A few more things to consider explicitly putting into your questionnaire/screener, particularly if you are writing it for a recruiting firm:
It is advisable to have a mix of male and female participants;
Participants from different age groups often have different experiences with technologies, and so you should include a good mix of ages;
The perceived level of comfort with a computer can also help the moderator understand the participant’s context of use. A question about how participants assess themselves as computer users can very often be helpful;
You should always add a general open question to your screener to judge the degree of facility with which the potential participant expresses ideas and points of view. The moderator is dependent on the participant to express, in a quite short amount of time, the immediate experience of using the software. Consequently, being able to understand the participant quickly and precisely is vital to obtaining rich and reliable data. The individual who makes the recruitment needs to be able to evaluate the communication proficiency of the potential participant.
Rule 4: Observe the basics of writing the recruitment screener
The most reliable way to obtain the desired participants is to get them to describe their behaviours rather than relying on their judgment when they respond to the screening questionnaire. For example, if you want a participant who has a good experience in photography, instead of formulating your questions as:
Question: Do you have extensive experience in photography?
Choice of answers:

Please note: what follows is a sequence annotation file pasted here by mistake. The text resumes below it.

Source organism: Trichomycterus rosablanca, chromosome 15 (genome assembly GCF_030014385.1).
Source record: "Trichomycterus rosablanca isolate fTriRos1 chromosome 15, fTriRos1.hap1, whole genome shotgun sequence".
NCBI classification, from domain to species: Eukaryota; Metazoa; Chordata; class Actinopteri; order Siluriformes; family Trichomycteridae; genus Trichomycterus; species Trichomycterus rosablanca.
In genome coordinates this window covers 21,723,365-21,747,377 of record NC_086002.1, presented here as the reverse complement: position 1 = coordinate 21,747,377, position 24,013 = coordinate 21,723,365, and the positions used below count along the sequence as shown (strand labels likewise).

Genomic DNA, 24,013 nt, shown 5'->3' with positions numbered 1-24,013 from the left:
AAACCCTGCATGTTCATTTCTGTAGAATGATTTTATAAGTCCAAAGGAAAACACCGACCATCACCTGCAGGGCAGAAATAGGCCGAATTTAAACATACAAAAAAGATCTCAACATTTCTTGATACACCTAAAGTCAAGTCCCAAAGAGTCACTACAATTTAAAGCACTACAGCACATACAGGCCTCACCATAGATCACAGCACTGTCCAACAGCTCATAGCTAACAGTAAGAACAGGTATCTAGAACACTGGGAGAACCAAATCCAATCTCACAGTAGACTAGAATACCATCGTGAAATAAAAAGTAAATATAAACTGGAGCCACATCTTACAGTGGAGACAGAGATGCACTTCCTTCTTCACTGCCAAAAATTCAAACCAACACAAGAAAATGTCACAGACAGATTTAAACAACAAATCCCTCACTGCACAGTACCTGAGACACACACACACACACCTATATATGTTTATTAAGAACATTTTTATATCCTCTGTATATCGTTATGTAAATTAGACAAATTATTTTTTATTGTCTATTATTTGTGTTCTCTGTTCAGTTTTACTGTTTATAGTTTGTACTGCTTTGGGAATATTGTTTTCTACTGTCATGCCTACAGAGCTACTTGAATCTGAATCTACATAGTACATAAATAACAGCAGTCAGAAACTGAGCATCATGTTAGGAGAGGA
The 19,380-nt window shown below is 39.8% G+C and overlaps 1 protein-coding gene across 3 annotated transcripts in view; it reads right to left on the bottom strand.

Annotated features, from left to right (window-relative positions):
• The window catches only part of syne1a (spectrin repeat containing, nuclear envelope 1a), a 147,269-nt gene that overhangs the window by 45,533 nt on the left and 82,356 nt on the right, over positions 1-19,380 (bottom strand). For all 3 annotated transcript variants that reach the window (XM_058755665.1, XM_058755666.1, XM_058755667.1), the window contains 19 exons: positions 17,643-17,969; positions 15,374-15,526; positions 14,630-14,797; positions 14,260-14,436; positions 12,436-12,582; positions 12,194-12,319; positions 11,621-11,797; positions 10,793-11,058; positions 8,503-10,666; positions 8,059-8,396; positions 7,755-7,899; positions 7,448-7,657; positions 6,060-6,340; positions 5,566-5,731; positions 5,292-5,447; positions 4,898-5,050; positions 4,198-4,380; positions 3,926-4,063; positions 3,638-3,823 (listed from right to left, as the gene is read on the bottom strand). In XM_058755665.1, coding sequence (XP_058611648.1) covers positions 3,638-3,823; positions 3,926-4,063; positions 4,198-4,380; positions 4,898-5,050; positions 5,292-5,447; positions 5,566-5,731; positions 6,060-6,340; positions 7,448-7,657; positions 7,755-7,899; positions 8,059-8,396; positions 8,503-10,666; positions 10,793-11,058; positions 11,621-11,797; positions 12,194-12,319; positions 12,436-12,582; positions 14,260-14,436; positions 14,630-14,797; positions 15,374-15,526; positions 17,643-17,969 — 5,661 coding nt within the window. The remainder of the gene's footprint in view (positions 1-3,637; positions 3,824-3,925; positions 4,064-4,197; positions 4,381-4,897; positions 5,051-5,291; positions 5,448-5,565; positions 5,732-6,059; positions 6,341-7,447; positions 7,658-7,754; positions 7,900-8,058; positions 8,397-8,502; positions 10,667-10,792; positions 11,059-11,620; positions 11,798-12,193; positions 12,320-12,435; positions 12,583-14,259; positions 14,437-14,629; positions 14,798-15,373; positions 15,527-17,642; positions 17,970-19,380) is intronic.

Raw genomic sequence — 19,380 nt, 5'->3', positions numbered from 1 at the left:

You should formulate your question in a way to make sure the person has some level of familiarity with photography:
Question: During the last 6 months I have taken:
Choice of answers:
between 20 and 50 photos a month [Recruit]
Less than 20 photos a month [Reject]
By matching potential participants to actual behaviours, you can make a reasonable guess, for example, here, that someone who has been taking 50 photos every months in the last 6 months is indeed competent in photography, whereas when you rely on the person’s own assessment that they have extensive experience, you can’t know for sure that they are using the same criteria as you do to evaluate themselves.
Your screener should be created from a succession of questions representing a reasonable measure of familiarity and competence with the tasks you will test in your software.
That said, your screener should not be too long, as the recruitment agency personnel will probably spend no more than 10 minutes to qualify candidates they are speaking with on the phone. At the same time though, you need to ensure that you cover questions about all the key tasks that you will ask participants to perform during the test.